Recent statements by the heads of the Federal Trade Commission and Department of Justice suggest that new merger guidelines may replace the tried-and-tested consumer welfare standard with a series of alternate goals. Proponents of such a shift see a need to promote goals other than consumer welfare and believe the consumer welfare standard is inadequate to enforce against mergers resulting in certain types of harms. We disagree. Shifting away from the consumer welfare standard will necessarily harm consumers, resulting in higher prices and lower output. In contrast, sticking with the consumer welfare standard is not biased toward or against enforcement, is consistent with enforcement against a variety of types of harm (as reflected in the agencies’ recent enforcement decisions), and provides ample room for greater enforcement if that is what the agencies desire. Shifting away from the consumer welfare standard would also replace a clear standard with a series of vague standards, undermining the agencies’ credibility, which would also harm consumers.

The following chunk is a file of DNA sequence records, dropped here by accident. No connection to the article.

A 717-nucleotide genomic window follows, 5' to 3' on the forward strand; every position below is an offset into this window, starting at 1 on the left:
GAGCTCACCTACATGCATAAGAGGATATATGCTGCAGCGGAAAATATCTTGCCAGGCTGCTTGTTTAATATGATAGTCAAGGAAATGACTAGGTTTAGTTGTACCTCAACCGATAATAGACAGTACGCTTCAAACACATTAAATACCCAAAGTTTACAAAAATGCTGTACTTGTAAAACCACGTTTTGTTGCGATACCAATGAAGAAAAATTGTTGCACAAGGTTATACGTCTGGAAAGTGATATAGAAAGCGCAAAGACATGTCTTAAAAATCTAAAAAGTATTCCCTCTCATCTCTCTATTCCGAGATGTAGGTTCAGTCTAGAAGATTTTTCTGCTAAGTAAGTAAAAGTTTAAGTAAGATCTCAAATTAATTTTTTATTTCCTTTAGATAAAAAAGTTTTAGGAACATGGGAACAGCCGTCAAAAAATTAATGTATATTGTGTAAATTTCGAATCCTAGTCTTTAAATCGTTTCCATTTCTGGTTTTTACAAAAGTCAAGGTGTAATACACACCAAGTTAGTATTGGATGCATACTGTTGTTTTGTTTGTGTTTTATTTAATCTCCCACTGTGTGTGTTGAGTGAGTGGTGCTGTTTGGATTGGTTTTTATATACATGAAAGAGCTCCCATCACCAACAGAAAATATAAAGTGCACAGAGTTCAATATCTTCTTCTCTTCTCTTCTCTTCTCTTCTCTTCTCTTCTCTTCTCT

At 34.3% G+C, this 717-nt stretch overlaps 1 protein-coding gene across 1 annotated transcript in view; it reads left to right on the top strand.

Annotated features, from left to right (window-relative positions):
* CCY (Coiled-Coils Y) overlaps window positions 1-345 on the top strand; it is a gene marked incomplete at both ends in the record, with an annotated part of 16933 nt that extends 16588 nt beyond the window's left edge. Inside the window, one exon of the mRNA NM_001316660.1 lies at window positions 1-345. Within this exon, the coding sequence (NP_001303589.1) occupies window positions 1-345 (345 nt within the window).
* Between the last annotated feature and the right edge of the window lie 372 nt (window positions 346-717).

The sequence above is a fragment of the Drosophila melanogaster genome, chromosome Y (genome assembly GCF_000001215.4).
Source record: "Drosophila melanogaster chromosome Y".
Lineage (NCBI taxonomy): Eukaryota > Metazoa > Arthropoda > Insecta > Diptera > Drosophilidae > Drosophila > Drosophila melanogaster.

By Mark Israel, Jonathan Orszag & Jeremy Sandford[1]

 

I. INTRODUCTION

The Federal Trade Commission (“FTC”) and Department of Justice (“DOJ”) are preparing to revise the 2010 Horizontal Merger Guidelines (“HMG”) and the 2020 Vertical Merger Guidelines (“VMG”). To the extent the revisions incorporate new scholarship and accumulated enforcement experience, we applaud efforts to update the public on su

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